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Fascinating tale with 1980's Cuba as a background!
on June 29, 2014
Anti-hero, Lieutenant Mario Conde of the Havana Police Department, known as "the Count," is suffering from a terrible New Year's Eve hangover. It is now New Year’s Day, 1989, and the Lieutenant thought he would have a long weekend free from work to recover. Wrong! Conde is sleeping it off when the phone rings loudly in his ear making the sound of a jackhammer sound like a lullaby. He is ordered, with urgency, to investigate the mysterious disappearance of Rafael Morin, chief of the Import and Export Company in the Ministry of Industry.The detective is given three days, max, to solve the case. Conde remembers Morin from their student days: "good-looking, brilliant, a reliable comrade who always got what he wanted," including Tamara, Morin's widow, and a girl Conde and his friends fantasized about back in high school. During the course of the investigation, the Lieut. discovers that Rafael Morin's rapid rise from a barrio kid to a wealthy businessman, (communist version - not that different from the capitalist version), holds at least one secret worthy of investigation. While pursuing the mystery in the decaying city of Havana, Conde confronts Tamara Morin. While working hard on this case, (3 days is not a long time), Conde has to deal with the girl of his dreams along with the dreams and the illusions of his youth.
Rafael Morín considered “an immaculate trustworthy comrade” had been reported missing by his wife the day before. It is inconceivable that Morin would defect, after all, a man in his position, has the opportunity to travel outside of Cuba frequently and thus, no reason to try to sail to the US in a rickety boat. The Count and his assistant Sergeant Manuel Palacios set out to interview the likely people who had last seen Rafael. Set in Havana, the story deals, cynically, with the corruption, control and massive disparities in wealth that make up the country. Conde works to find the truth about his comrade of old, (now a hero), who may not be all he appeared to be. The books cuts back and forth between Conde’s memories of high school and the present as he tries to figure out if the too-good-to-be-true Rafael Morin is really the upright comrade everyone says he is.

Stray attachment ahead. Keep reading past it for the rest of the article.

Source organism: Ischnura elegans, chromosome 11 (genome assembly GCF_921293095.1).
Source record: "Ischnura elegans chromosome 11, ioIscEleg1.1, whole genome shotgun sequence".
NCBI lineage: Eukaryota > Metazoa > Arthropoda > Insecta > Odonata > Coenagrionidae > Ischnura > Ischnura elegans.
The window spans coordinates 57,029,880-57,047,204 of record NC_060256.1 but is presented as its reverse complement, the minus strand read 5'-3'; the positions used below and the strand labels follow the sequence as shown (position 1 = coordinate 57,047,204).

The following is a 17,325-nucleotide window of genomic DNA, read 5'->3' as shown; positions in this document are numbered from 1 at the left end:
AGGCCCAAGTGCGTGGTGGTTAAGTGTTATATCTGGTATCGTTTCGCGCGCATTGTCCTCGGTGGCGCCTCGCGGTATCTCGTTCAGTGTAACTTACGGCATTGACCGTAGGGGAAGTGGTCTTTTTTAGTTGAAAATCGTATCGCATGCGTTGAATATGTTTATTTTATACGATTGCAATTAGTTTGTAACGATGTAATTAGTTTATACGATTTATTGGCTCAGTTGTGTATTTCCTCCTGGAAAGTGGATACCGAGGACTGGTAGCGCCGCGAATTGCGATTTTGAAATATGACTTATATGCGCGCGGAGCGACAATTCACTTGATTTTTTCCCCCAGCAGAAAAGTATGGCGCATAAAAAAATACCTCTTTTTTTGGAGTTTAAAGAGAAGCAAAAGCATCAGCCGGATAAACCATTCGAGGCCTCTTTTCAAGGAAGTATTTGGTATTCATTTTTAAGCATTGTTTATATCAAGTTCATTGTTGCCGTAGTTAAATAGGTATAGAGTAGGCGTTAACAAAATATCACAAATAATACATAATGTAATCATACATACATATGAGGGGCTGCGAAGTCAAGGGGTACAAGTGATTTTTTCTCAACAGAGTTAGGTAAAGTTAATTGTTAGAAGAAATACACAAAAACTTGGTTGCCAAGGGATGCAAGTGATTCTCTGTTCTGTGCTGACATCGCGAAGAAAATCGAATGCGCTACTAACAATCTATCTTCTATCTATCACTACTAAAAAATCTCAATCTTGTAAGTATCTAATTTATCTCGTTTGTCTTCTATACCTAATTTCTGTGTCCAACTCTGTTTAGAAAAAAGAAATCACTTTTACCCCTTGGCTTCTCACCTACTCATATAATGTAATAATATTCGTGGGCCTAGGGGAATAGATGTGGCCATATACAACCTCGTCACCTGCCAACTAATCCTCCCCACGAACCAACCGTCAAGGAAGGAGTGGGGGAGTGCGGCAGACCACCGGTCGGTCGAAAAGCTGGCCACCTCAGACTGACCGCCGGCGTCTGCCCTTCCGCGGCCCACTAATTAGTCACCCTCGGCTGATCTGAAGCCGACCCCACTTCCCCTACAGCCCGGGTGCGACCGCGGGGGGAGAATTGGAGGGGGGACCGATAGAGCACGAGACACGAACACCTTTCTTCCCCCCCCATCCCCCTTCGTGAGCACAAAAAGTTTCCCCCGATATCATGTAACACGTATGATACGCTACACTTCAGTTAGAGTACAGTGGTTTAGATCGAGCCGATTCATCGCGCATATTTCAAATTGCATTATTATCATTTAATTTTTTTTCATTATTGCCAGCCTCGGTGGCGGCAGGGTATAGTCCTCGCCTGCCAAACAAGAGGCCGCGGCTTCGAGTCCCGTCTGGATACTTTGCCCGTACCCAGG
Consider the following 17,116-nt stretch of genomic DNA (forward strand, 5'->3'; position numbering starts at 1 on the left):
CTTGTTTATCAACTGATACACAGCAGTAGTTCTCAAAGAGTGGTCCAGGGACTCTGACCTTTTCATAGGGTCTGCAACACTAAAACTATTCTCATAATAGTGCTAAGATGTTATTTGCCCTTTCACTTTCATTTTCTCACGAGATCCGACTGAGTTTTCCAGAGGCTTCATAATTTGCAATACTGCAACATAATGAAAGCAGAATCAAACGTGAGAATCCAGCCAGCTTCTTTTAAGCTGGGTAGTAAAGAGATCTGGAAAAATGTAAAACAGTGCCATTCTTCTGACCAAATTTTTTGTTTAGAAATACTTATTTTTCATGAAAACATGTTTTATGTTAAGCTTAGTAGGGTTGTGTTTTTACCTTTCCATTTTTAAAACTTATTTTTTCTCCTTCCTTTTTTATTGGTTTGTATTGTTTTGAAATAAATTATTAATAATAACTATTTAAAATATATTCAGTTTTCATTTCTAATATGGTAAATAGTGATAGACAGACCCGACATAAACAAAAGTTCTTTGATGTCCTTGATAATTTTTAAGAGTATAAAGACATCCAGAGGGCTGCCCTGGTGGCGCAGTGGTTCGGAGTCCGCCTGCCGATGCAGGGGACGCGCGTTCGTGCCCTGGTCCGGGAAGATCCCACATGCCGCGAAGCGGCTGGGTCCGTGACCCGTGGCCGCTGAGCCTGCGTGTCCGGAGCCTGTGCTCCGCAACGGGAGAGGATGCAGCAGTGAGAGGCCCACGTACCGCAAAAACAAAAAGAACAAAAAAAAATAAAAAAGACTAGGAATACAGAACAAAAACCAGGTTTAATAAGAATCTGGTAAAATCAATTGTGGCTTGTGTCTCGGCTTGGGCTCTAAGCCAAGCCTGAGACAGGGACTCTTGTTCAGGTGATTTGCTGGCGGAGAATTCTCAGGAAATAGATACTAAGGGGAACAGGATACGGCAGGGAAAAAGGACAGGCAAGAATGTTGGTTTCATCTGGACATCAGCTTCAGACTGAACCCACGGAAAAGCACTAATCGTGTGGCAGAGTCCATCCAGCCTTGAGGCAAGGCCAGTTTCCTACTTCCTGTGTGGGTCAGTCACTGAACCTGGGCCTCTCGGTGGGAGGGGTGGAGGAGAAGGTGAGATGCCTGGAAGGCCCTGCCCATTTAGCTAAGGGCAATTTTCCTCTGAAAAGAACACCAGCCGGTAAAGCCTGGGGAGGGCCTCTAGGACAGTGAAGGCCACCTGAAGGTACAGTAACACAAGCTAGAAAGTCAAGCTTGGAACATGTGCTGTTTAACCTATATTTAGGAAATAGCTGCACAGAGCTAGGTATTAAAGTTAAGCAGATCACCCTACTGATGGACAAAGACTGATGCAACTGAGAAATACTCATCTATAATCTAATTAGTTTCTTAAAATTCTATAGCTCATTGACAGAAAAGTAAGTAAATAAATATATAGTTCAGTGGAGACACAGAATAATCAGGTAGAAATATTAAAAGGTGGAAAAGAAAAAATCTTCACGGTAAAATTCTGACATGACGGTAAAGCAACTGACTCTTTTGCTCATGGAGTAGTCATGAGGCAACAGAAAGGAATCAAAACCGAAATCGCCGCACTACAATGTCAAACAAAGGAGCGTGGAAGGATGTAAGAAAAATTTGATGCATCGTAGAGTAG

The rich characterizations and bittersweet remembrances of the good old days, 20 years before, play as great a role in the book as the investigation of a missing man...a very important missing man. Havana and Cuban politics are effectively woven into the story, as part of the atmosphere. Our protagonist is a bit of a loner who has a pet fish. The fish is probably all he can handle relationship-wise.
Padura uses the elements of a police procedural to criticize the political and social structures of the society in which the action takes place. "Havana Blue," is the first of the Cuban author's "Four Seasons Quartet" set in Havana in 1989. ( the title is from the English edition). The 3 other books in the series are: "Havana Gold," "Havana Red," and "Havana Black." The translator, Peter Bush, does a remarkable job of bringing the flavors, sounds and people of Havana to life. In Padura’s quartet, the plot is of relatively minor importance, although it certainly kept my attention. The author uses the narrative to provide a portrait of Havana and its people under a totalitarian regime that only allows the most basic forms of freedom. The rich characterizations and bittersweet remembrances of old times, 20 years ago, play as great a role in the book as the investigation. Havana and Cuban politics are effectively woven into the story, as part of the atmosphere.
I found "Havana Blue" hard to put down. It would make a terrific beach read.